If you happen to visit the small Bavarian town of Oberammergau in 2020, you will soon notice that the local men are unusually hirsute. Wandering through the streets, beards and long hair will be everywhere you look. But this town-wide grooming regime isn’t the result of any fashion trend – it’s all in the name of tradition, God and theatre.
Once a decade, on Ash Wednesday, Oberammergauers stop shaving as part of the preparations for the town’s Passion Play, a theatrical tradition that has been an integral part of life here for almost 400 years.
Ever since the play telling the story of Christ’s trial, death and resurrection was first performed in 1634, the production has grown beyond recognition. It now attracts audiences from across the globe. For the Passion Play’s latest incarnation this year, almost half a million people will descend on the town over the course of 104 performances stretching from May until October.
And it’s not just the audiences that are huge, the cast is equally formidable. Of the town’s population of around 5,500 people, more than 2,300 locals appear on stage, or perform in the orchestra and choir. Every role, from Jesus and the apostles right down to each Roman footsoldier is filled by an Oberammergau resident. Anyone who has lived in the town for 20 years has the right to partake, and many come from families in which roles have been passed down from generation to generation.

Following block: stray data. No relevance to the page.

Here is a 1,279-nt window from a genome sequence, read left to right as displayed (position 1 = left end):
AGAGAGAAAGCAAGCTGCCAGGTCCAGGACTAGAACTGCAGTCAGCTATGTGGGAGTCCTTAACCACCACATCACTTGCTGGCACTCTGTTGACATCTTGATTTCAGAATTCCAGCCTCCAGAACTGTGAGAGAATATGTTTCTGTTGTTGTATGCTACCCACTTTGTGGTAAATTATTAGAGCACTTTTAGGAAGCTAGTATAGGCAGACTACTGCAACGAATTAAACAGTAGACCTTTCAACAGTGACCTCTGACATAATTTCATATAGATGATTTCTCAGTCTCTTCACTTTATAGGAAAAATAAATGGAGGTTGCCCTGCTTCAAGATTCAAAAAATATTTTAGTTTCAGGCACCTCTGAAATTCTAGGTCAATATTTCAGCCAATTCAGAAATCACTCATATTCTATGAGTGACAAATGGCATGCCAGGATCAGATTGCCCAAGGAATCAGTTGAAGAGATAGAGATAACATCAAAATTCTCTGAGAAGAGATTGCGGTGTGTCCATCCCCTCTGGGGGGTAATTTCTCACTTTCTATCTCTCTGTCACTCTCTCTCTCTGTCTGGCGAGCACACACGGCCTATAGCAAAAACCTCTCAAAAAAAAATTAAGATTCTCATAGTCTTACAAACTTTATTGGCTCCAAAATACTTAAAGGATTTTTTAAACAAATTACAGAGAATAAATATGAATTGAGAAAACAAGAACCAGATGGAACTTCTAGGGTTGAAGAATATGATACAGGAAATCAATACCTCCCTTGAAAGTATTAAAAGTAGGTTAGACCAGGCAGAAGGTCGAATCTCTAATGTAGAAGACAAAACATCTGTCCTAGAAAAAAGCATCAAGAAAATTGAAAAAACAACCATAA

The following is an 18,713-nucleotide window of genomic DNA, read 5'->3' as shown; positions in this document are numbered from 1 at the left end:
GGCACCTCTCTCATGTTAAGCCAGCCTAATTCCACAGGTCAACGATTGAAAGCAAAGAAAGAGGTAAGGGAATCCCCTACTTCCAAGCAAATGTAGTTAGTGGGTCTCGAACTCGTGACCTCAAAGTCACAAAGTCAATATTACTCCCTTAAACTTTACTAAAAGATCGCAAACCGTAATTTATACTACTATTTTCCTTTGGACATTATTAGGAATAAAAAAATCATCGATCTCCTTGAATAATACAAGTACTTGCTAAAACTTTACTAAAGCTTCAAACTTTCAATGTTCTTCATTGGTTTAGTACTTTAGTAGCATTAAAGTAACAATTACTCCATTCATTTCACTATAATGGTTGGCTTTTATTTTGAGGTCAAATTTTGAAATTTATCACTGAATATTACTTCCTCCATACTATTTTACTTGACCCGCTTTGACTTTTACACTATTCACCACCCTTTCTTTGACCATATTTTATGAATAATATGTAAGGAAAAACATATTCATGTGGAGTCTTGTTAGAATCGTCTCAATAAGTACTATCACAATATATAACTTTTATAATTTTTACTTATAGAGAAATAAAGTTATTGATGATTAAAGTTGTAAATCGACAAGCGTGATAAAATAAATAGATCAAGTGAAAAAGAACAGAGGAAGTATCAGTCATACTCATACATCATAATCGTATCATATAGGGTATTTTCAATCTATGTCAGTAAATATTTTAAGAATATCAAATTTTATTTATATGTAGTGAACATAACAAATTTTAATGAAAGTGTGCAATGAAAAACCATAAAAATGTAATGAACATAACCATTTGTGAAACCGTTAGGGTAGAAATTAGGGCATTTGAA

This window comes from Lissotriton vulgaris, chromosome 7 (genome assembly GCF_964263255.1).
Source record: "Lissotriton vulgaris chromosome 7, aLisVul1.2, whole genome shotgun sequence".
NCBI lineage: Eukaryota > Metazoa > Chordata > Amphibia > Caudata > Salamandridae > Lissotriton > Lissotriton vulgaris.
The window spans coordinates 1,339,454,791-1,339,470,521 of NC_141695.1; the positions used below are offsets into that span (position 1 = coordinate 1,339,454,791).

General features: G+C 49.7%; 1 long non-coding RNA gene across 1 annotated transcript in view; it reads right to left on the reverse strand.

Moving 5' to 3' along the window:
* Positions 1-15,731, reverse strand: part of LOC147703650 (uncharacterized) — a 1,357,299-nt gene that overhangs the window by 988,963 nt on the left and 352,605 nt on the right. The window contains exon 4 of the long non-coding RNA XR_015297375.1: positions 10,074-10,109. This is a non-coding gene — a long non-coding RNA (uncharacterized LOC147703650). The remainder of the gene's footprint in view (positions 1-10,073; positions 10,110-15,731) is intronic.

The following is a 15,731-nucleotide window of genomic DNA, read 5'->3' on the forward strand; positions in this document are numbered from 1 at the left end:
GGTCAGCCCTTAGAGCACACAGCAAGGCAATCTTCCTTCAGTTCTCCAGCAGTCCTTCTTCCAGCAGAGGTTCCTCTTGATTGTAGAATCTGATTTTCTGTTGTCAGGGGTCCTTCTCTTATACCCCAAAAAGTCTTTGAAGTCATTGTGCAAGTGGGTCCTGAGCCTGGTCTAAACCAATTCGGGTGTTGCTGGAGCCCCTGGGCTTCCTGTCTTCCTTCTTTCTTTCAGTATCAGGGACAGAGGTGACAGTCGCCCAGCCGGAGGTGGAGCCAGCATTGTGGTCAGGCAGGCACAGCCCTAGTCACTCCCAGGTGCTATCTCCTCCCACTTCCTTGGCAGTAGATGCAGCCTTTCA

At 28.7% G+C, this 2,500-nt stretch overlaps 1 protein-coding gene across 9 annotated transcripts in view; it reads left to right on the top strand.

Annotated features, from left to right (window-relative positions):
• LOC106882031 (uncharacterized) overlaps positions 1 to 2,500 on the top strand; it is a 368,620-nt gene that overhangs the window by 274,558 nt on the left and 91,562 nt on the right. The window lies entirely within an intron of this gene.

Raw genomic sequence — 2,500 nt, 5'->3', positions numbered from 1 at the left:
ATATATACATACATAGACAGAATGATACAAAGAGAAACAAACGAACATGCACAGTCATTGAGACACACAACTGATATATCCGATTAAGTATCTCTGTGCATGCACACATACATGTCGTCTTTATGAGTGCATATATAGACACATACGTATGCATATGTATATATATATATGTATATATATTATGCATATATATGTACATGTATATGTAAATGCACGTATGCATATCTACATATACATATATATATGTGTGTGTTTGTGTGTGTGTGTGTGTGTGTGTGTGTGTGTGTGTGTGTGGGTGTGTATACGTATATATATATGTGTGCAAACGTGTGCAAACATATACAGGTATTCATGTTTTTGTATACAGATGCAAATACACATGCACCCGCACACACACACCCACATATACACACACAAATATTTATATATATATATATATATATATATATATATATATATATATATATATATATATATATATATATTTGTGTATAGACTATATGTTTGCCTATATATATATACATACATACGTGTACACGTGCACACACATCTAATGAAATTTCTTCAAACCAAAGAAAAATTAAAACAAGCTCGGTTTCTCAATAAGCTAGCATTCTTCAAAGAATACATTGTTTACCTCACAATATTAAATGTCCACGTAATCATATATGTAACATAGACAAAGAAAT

Perhaps as astounding as the scale of the spectacle itself is the fact that this mammoth undertaking originated from a holy pledge that Oberammergau’s people made in a desperate moment almost 400 years ago.
Around 90km south of Munich, close to the Austrian border, Oberammergau sits at the edge of the Ettaler Forest, under the distinctive white peak of the Kofel mountain. Situated on a medieval trading route from Venice to Augsburg, the town was renowned for the exceptional skill of its wood carvers and painters. Today, wooden alpine cabins are painted with fairytale murals and trompe-l’oeil optical illusions, while small souvenir shops overflow with Christmas decorations (sold all year round), cuckoo clocks and handmade wooden figurines. Surrounded by rolling meadows and snow-capped mountain peaks, with beer-brewing monasteries and the fairytale castles of Ludwig II nearby, it’s a picture-postcard image of Bavaria.
In the 17th century, this sleepy town looked far less peaceful. The Thirty Years’ War saw the region ravaged by marauding troops living off the land, and Oberammergau was forced to isolate itself as surrounding towns succumbed to plague. In 1632, with war still raging, disaster struck. According to local legend, the careful precautions the townsfolk had taken to avoid contamination failed when a plague-stricken man slipped unnoticed into the village during a church festival. A devastating wave of infections spread.
Desperate to escape death’s clutches, the residents struck a deal with the almighty. They pledged that if they were spared from contamination, they would, every 10 years for posterity, stage a magnificent production honouring Christ’s sacrifice. According to Pastor Joseph Daisenberger’s chronicle of Oberammergau’s history, “From this day forward, not a single person perished, even though a great number of them still showed signs of the plague.”